Stapf asked that the applicant provide documentation from the town's highway department regarding the entryway, and requested that any illumination be downward directed. The planning board forwarded a favorable response to the zoning board on the application. The zoning board will hold a public hearing at its Nov. 27 meeting;

- The planning board heard an application for a special-use permit submitted by Deborah Longtin to allow her to operate a dog kennel on her property on Cedar Grove Road. Longtin has 1,000 feet of road frontage and has no close neighbors. She said that she would not build any structures, but use pre-existing buildings on her property. She would not want the kennel to house more than 24 dogs, she said. The board scheduled a public hearing on the application for its Dec. 4 meeting;

- The planning board heard an application for a special-use permit submitted by Marjorie and John Waldman to construct a pond on a 2.6-acre vacant lot on property owned by them off of Normans Kill Road. The proposed pond would be rectangular in shape, approximately 300 to 400 square feet, with a maximum depth of eight to 10 feet. The pond would be constructed entirely below grade and any soil removed would be used for grading around the existing area. The pond is intended to be used for drainage control and to protect from excessive soil erosion. The board scheduled a public hearing on the application for its Dec. 4 meeting;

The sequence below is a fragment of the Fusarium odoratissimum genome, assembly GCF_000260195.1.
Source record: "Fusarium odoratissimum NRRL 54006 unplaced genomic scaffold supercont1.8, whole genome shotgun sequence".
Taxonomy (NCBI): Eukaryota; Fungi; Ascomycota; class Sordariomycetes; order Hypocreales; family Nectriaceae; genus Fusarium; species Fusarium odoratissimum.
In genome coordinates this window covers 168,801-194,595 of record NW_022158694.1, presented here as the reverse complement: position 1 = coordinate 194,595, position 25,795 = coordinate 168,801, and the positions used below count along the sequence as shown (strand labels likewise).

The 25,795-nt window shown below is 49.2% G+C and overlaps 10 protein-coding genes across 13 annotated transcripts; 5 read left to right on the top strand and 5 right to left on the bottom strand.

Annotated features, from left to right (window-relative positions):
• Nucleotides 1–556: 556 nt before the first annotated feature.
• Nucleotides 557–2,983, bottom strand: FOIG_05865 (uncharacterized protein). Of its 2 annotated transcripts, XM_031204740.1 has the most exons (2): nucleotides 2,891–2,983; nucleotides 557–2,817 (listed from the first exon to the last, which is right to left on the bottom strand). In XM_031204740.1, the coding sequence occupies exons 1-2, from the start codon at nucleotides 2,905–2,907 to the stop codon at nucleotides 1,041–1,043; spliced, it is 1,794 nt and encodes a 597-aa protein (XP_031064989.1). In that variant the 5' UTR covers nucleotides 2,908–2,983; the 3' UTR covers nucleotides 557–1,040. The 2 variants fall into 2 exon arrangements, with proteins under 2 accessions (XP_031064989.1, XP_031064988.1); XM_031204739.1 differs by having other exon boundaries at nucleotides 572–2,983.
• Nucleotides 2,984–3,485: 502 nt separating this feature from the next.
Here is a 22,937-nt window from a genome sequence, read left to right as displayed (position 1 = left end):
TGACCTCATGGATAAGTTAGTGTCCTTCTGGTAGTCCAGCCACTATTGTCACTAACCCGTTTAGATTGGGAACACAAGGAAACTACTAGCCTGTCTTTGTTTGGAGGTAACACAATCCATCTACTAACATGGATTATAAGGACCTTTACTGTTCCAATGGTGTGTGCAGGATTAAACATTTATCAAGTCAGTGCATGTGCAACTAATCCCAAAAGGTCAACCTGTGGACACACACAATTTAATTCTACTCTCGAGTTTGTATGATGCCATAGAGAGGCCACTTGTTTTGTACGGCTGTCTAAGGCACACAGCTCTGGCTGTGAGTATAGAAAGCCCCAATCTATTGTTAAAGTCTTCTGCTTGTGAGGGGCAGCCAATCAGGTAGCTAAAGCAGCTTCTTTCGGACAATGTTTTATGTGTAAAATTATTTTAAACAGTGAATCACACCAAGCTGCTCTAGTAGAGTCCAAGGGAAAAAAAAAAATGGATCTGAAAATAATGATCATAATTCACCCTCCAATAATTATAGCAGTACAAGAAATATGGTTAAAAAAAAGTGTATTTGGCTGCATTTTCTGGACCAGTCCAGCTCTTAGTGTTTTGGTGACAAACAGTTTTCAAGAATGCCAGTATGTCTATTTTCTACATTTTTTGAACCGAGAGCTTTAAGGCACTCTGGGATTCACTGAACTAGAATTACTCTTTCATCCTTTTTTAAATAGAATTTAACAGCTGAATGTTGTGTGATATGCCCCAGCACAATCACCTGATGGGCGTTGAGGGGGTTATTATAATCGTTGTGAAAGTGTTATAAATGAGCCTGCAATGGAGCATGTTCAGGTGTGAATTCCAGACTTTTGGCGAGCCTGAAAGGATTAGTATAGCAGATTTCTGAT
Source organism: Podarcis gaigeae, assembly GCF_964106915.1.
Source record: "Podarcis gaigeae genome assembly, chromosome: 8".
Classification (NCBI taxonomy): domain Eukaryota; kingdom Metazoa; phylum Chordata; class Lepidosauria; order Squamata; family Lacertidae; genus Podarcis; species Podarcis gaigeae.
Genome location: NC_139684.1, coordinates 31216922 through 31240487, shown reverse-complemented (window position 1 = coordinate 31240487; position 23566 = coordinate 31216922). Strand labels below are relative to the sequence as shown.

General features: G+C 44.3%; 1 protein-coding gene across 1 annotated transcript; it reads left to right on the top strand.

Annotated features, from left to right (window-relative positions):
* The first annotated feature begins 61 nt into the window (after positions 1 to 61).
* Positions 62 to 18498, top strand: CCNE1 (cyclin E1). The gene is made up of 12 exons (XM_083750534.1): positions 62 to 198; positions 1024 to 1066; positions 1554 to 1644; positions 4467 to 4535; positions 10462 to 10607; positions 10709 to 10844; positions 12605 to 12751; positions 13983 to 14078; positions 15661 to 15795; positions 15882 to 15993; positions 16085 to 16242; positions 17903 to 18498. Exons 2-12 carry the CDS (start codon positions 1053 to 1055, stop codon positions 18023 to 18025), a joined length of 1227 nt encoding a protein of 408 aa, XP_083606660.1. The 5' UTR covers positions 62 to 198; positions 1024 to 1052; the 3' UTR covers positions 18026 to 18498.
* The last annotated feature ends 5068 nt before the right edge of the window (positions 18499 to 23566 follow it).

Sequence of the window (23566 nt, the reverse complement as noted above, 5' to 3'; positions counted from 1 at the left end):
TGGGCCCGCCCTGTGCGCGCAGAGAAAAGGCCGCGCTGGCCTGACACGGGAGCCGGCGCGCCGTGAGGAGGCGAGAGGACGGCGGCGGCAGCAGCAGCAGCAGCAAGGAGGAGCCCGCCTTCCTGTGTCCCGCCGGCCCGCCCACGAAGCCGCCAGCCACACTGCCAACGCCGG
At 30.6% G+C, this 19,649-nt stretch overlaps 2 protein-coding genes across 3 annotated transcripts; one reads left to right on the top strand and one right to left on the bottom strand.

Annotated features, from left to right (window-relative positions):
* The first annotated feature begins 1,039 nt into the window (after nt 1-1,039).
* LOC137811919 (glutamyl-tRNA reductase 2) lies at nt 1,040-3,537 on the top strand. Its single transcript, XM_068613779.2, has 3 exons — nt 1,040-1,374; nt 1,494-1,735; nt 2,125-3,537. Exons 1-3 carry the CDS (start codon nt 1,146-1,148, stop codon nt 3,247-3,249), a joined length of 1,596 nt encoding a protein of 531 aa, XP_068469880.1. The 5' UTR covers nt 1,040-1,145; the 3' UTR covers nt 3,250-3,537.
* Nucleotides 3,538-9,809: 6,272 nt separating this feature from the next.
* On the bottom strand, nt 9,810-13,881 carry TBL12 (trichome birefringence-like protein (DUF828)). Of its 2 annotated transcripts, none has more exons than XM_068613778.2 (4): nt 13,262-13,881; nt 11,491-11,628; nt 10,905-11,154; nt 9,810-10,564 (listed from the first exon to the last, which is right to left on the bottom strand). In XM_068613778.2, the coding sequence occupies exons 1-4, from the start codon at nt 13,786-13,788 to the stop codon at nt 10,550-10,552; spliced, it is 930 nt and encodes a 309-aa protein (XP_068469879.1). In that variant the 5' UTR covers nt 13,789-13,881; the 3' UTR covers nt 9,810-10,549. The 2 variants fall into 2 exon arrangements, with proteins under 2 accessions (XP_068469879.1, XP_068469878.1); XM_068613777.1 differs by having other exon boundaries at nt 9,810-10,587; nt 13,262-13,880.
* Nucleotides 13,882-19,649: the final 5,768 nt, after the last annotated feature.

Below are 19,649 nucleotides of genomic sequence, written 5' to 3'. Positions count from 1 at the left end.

- The planning board heard an application for a special-use permit submitted by Joseph Bianchione of ABD Land Surveyors, on behalf of Karen Weiss, to allow horse boarding activities, including a riding stable and arena, on Weiss's 59-acre property on Countryman Road. Weiss hopes to board between 12 and 15 horses and also provide riding lessons, she said. Water to the barn will be supplied by a spring on the property. The proposed arena would be about 80 feet by 140 feet. The horse manure will be disposed of on site and will not contaminate any water sources. The board scheduled a public hearing for its Dec. 4 meeting; and